With all four counties in the 16th Senate District completing their preliminary recounts, Porterville Republican David Shepard has conceded the race to Sen. Melissa Hurtado (D–Bakersfield).
Shepard’s announcement Wednesday comes one day after the recount was finalized, wrapping up the process that started last month after the results were certified after weeks of counting.
The backstory: The election results certified on Dec. 8 declared Hurtado the victor by a mere 20 votes, resulting in Shepard’s recount request to Fresno, Kern, Kings and Tulare Counties shortly after on Dec. 13. Hurtado’s margin of victory rose to 22 shortly after certification when Kern County found four more ballots.
- Along with Shepard’s recount request, Hurtado made a request of her own on Dec. 28, asking for a recount of additional precincts in Kern County. On Jan. 5, Shepard submitted an additional recount request by hand for selected precincts.
State of play: On Tuesday, Kern County completed Hurtado’s request, wrapping up the month-long process. The results: Shepard picked up nine votes, leaving Hurtado – who has already been sworn in – in Sacramento with a 13-vote margin of victory.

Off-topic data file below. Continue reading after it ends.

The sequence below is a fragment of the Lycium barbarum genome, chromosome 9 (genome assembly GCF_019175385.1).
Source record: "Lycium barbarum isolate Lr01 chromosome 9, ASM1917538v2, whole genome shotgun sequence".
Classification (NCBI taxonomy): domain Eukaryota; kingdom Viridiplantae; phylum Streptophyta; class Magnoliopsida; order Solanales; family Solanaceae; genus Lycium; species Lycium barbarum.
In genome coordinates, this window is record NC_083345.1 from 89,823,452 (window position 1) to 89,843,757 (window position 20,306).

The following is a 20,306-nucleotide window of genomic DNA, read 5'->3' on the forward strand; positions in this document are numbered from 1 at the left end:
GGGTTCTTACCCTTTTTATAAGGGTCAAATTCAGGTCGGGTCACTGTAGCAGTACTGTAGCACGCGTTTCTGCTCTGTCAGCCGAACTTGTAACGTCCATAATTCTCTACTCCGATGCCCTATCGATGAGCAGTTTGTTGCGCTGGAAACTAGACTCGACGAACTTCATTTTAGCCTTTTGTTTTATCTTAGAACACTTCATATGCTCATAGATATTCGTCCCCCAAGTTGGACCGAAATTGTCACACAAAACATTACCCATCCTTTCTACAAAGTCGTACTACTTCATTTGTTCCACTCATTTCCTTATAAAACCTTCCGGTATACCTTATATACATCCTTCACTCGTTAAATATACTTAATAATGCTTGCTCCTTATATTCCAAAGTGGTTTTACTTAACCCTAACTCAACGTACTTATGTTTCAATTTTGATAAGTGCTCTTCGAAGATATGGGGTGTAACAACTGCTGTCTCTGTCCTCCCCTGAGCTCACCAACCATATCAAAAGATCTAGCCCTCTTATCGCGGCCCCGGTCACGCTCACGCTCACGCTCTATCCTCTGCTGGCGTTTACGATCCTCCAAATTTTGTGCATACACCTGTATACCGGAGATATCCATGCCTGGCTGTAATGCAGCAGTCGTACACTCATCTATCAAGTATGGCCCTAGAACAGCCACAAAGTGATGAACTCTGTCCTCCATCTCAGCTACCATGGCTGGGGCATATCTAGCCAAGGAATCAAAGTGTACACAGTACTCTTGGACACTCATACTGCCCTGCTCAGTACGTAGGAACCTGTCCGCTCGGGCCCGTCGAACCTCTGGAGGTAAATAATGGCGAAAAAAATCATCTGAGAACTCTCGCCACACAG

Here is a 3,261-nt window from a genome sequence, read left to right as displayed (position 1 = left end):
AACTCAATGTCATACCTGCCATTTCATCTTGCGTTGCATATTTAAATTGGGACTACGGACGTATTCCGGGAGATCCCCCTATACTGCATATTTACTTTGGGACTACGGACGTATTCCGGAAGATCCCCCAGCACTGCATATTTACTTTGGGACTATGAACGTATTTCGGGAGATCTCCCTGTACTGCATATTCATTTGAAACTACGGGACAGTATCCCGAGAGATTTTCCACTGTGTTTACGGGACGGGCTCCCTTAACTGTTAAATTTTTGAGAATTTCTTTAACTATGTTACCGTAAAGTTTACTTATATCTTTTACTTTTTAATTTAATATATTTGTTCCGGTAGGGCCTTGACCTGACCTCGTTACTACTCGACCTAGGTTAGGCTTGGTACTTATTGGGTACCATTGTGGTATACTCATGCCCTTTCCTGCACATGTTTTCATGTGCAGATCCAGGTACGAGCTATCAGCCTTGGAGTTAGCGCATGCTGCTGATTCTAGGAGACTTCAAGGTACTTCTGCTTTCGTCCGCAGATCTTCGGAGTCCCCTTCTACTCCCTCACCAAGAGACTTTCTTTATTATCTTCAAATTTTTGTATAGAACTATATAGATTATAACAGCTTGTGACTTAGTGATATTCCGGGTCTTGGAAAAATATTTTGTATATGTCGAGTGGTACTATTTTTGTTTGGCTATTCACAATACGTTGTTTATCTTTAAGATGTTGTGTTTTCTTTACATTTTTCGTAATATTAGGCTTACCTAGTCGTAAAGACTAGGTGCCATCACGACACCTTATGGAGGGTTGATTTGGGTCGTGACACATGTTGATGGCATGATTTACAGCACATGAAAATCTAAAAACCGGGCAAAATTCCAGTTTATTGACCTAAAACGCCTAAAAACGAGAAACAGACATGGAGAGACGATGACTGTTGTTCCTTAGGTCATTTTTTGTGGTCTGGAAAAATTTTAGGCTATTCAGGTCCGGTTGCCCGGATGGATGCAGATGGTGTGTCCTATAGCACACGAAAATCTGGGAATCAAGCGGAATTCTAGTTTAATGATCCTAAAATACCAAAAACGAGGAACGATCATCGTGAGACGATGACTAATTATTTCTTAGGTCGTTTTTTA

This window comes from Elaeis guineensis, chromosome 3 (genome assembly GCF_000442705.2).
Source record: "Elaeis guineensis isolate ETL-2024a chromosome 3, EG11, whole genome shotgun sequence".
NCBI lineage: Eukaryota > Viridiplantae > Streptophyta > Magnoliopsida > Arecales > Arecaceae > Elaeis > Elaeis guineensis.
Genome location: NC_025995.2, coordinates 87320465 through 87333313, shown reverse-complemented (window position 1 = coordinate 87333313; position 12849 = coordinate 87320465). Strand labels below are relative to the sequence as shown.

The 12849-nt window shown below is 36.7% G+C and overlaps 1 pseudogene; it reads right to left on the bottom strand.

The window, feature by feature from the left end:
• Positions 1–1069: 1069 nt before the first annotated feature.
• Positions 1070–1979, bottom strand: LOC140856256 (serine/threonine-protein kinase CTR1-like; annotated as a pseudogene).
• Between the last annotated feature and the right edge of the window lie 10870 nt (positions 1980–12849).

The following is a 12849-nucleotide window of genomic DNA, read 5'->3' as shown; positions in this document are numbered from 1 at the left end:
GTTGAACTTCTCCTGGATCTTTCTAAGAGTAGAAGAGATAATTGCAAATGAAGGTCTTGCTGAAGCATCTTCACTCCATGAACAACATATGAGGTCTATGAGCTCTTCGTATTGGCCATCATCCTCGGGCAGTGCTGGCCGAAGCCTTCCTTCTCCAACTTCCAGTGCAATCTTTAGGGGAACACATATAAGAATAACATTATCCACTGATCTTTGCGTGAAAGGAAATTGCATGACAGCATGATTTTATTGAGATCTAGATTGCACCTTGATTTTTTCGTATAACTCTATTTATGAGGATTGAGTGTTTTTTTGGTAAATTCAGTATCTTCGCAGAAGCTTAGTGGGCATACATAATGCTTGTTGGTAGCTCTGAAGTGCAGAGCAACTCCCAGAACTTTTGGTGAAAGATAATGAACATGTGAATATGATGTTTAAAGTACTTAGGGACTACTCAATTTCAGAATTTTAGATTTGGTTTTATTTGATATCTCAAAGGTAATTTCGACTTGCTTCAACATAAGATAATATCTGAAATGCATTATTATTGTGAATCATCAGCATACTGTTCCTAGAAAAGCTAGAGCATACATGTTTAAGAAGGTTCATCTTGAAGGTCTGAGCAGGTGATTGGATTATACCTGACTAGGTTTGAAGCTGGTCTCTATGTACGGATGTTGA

What they’re saying: After the recount ended Tuesday, Hurtado’s team released a statement calling on Shepard to concede.
- “It’s time for David Shepard to admit the race is over,” said Hurtado’s campaign consultant Lisa Gasperoni. “Shepard’s ongoing attempts to undermine the will of the voters and change the outcome of the election to his personal benefit are becoming more and more desperate.”
- In his announcement conceding the race on Wednesday, Shepard said he believes his path to victory is no longer feasible, and he said there were a significant number of voters who were not allowed to have their vote counted due to the independent interpretation of the California Elections Code by each county.
- “During the recount we uncovered blatant mismanagement and inconsistencies of vote counting procedures in multiple counties, which excluded numerous voters from having their votes counted in this election. Violation of the basic constitutional rights upon which our democracy is founded can change election results. We believe that had these voters been allowed to have their ballots counted, the outcome of this election would have been very different,” Shepard said in a concession.